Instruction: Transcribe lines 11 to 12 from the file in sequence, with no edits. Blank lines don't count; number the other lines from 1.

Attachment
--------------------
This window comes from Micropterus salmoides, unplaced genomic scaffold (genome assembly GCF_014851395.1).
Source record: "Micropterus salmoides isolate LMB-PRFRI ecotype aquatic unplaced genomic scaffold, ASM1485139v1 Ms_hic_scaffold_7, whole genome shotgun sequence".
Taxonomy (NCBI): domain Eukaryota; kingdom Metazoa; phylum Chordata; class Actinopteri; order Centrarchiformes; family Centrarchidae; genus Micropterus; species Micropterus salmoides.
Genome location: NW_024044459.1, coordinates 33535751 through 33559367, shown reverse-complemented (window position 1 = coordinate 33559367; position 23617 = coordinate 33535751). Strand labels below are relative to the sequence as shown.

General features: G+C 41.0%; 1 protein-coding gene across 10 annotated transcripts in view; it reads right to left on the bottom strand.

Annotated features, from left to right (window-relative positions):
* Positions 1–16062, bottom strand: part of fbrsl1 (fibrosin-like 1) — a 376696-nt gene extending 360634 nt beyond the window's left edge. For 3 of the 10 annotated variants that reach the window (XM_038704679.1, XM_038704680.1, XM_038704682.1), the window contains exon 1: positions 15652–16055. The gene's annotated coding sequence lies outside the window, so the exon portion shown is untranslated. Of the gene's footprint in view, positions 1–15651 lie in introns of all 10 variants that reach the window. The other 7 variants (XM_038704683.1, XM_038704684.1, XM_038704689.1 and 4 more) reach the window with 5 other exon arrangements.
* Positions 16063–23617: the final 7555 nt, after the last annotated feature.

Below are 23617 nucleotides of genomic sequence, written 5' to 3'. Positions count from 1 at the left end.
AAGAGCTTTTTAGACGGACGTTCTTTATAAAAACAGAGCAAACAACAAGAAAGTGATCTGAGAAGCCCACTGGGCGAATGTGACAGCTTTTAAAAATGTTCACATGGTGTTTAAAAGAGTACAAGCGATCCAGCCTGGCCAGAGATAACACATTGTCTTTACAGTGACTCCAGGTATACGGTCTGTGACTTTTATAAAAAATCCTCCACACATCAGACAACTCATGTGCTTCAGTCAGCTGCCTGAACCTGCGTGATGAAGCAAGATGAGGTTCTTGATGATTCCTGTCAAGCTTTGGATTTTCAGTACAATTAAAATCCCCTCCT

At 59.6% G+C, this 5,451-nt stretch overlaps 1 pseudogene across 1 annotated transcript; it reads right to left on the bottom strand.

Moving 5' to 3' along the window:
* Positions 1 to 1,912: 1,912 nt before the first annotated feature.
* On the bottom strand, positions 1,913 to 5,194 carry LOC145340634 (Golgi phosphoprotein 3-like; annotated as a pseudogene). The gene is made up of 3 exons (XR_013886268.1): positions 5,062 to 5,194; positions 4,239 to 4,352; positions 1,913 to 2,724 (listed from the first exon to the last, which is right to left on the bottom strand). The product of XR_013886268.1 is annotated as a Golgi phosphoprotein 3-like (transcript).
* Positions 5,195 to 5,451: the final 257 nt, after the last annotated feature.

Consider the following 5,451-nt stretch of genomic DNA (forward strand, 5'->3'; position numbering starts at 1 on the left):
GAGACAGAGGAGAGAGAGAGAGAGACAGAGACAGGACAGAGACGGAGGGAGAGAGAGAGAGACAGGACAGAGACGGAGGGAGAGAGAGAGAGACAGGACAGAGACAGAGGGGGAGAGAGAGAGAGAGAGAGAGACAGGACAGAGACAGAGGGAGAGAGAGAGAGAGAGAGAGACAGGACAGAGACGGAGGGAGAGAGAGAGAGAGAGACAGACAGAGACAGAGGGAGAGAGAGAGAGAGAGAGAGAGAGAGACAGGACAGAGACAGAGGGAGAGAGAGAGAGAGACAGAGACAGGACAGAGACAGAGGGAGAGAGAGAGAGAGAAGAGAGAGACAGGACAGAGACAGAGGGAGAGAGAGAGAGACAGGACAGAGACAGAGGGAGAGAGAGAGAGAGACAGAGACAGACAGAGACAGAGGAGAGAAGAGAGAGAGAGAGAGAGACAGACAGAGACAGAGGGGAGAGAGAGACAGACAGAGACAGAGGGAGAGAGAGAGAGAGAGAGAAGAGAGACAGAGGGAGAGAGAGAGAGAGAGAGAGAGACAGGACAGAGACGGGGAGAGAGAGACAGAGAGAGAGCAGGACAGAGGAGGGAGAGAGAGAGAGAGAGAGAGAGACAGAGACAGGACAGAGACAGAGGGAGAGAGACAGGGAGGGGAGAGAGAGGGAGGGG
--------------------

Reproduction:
At 59.6% G+C, this 5,451-nt stretch overlaps 1 pseudogene across 1 annotated transcript; it reads right to left on the bottom strand.

Moving 5' to 3' along the window: